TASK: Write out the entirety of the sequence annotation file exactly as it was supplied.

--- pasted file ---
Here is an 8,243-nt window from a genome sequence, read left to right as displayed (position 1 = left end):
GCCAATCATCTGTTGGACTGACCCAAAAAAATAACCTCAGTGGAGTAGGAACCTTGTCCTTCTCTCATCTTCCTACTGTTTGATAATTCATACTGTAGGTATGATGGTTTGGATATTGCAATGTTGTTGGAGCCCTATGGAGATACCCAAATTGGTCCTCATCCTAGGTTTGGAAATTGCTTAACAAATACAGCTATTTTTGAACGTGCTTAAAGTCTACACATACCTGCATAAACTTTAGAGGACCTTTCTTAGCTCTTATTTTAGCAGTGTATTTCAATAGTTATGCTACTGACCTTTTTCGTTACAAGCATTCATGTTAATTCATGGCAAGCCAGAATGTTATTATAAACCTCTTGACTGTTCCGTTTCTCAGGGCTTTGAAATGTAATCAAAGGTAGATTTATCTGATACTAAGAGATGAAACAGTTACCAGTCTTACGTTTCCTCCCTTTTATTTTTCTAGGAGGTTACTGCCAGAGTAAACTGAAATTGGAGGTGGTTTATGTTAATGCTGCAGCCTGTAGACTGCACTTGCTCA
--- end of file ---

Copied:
Here is an 8,243-nt window from a genome sequence, read left to right as displayed (position 1 = left end):
GCCAATCATCTGTTGGACTGACCCAAAAAAATAACCTCAGTGGAGTAGGAACCTTGTCCTTCTCTCATCTTCCTACTGTTTGATAATTCATACTGTAGGTATGATGGTTTGGATATTGCAATGTTGTTGGAGCCCTATGGAGATACCCAAATTGGTCCTCATCCTAGGTTTGGAAATTGCTTAACAAATACAGCTATTTTTGAACGTGCTTAAAGTCTACACATACCTGCATAAACTTTAGAGGACCTTTCTTAGCTCTTATTTTAGCAGTGTATTTCAATAGTTATGCTACTGACCTTTTTCGTTACAAGCATTCATGTTAATTCATGGCAAGCCAGAATGTTATTATAAACCTCTTGACTGTTCCGTTTCTCAGGGCTTTGAAATGTAATCAAAGGTAGATTTATCTGATACTAAGAGATGAAACAGTTACCAGTCTTACGTTTCCTCCCTTTTATTTTTCTAGGAGGTTACTGCCAGAGTAAACTGAAATTGGAGGTGGTTTATGTTAATGCTGCAGCCTGTAGACTGCACTTGCTCA